There are various types of pain. The most important is that caused by injury of the skin which contains special nerve-fibres for the conduction of painful impressions up the spinal cord. Internal parts of the body are less sensitive than the skin, and diseases in them usually give rise to a different sensation. These parts are not endowed with the capacity of feeling pain due to sudden injury, but inflammatory changes in these structures, and disturbances in their functions, are capable of influencing the brain so as to produce extremely severe pain. For example, any source of irritation on the course of a nerve is apt to produce the severe pain of neuralgia. Ordinary sensations of all sorts become painful when they are excessive, and thus liable to damage the organ in question.
Pain perception is not simply a function of the amount of physical damage alone. There is evidence that the intensity and quality of pain are also determined by past experience, expectation, anxiety, and the significance of the situation in which injury occurs. There is also physiological evidence that nerve impulses from the skin may be inhibited or modified during transmission through the spinal cord. During a life-threatening situation, feeling pain might get in the way of survival, so the body reacts by shutting off the pain response. Anecdotally, this has been reported by men in combat who did not realize that they had been shot until after they made their way back to safety.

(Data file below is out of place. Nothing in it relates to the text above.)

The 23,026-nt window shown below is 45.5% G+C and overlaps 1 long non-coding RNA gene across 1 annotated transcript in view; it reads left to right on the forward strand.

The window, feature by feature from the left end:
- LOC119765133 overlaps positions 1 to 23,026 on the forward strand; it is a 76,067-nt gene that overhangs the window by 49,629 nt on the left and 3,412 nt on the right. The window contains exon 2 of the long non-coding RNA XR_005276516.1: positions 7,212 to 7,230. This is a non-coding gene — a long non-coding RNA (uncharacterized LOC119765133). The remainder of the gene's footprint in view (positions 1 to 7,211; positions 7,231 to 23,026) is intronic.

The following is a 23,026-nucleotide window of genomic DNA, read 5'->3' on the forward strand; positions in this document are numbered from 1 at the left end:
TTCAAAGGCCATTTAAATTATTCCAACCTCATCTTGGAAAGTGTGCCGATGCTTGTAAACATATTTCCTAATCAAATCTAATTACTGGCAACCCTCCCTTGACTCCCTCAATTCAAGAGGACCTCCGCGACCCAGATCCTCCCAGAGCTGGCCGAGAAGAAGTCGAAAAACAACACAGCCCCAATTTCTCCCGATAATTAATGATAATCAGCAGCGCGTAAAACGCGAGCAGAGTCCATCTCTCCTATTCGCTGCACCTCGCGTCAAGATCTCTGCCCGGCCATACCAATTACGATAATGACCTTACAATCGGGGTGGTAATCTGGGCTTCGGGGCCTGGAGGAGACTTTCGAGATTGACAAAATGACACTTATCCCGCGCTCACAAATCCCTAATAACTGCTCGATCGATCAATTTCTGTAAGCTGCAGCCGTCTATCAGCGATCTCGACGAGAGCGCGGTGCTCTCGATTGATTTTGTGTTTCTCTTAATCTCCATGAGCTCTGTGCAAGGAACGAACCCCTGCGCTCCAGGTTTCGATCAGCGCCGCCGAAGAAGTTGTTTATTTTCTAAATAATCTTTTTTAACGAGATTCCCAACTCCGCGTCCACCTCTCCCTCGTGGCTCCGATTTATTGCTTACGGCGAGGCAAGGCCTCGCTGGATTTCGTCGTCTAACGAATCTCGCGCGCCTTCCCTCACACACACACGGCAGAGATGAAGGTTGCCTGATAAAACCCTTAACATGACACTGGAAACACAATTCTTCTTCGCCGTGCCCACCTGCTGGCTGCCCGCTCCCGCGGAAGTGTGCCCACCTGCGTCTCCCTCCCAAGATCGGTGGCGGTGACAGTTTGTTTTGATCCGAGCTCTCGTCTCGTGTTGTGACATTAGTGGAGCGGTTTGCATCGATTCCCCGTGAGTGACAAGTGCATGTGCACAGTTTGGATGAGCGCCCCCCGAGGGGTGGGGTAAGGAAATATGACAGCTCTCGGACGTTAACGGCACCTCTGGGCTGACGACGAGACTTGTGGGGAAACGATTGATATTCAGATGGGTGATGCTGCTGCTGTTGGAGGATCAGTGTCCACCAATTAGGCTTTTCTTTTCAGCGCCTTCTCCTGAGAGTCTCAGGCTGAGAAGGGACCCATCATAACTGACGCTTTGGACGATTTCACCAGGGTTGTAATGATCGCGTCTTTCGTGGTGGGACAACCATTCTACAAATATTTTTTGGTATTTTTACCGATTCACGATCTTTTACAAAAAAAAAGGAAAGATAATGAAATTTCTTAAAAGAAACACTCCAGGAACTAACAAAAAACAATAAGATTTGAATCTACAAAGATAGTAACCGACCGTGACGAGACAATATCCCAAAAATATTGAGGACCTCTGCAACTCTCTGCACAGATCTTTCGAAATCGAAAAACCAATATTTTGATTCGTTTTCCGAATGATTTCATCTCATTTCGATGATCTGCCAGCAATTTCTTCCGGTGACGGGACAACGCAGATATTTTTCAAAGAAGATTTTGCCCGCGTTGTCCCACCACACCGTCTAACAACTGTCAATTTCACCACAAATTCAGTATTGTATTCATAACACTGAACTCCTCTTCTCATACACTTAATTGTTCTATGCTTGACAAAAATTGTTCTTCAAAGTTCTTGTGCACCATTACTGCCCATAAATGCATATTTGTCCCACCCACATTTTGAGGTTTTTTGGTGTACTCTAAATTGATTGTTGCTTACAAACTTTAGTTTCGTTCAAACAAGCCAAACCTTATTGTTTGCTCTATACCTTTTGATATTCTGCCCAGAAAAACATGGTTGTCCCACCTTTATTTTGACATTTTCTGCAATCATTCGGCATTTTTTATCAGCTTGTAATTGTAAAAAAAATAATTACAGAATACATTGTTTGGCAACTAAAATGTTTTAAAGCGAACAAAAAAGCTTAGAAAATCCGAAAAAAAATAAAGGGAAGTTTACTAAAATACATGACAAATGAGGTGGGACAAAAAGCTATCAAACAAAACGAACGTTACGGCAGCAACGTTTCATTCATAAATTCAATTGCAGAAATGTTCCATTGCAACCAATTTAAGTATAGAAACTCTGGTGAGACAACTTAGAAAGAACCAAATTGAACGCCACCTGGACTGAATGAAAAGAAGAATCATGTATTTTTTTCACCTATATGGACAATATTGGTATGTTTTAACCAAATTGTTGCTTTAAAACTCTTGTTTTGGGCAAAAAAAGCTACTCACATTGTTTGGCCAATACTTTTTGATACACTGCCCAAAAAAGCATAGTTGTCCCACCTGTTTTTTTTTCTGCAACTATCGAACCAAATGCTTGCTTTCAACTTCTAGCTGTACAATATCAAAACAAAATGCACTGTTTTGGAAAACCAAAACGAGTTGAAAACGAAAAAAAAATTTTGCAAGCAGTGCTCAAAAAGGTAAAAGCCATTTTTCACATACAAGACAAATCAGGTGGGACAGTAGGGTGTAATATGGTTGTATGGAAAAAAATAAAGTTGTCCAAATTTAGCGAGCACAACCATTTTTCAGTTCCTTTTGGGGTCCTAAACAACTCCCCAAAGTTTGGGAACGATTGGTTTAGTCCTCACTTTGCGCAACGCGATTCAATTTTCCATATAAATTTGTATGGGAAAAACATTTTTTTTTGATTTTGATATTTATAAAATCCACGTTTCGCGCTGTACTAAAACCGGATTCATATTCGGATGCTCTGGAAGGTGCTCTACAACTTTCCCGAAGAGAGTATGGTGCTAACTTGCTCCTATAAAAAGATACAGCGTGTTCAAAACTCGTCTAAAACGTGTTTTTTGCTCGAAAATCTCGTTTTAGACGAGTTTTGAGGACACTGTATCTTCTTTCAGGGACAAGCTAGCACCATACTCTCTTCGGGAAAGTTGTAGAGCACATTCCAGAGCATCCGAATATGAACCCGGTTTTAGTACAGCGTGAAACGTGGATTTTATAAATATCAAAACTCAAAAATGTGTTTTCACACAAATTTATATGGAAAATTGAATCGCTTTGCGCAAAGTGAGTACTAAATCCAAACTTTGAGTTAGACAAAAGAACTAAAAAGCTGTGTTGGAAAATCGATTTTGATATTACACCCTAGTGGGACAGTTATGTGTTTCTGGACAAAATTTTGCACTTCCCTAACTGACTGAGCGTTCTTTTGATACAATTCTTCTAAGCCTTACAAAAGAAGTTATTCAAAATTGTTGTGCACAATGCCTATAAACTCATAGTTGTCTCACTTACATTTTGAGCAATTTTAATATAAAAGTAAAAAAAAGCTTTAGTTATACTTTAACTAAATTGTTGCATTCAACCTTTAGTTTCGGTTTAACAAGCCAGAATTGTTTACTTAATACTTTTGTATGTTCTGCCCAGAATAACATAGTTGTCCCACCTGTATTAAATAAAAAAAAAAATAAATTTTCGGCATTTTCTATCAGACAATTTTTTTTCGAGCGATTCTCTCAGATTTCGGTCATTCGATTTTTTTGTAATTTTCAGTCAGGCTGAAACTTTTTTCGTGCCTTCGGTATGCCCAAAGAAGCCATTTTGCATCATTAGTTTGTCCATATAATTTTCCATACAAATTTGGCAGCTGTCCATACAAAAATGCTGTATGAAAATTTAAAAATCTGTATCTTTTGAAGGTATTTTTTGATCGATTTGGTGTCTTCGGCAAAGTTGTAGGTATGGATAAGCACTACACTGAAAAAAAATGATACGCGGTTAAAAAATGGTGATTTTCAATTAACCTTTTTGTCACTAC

In Chinese medicine, the differing qualities of pain are a sign of the disharmony in the body, thus: pain diminished by heat signifies disharmony of [cold]; diminished by cold signifies disharmony of [heat]; relieved /aggravated by touch or pressure signifies [deficiency] / [excess]; diminishes / increases after eating signifies [deficiency] / [excess]; increases in humid weather or accompanied by sensation of heaviness signifies [dampness]; accompanied by bloating or sense of fullness signifies stagnant [qi]; sharp or stabbling signifies congealed blood; moves from place to place signifies [wind] or stagnant [qi]; slight or accompanies by fatigue signifies disharmony of [qi] or [dampness].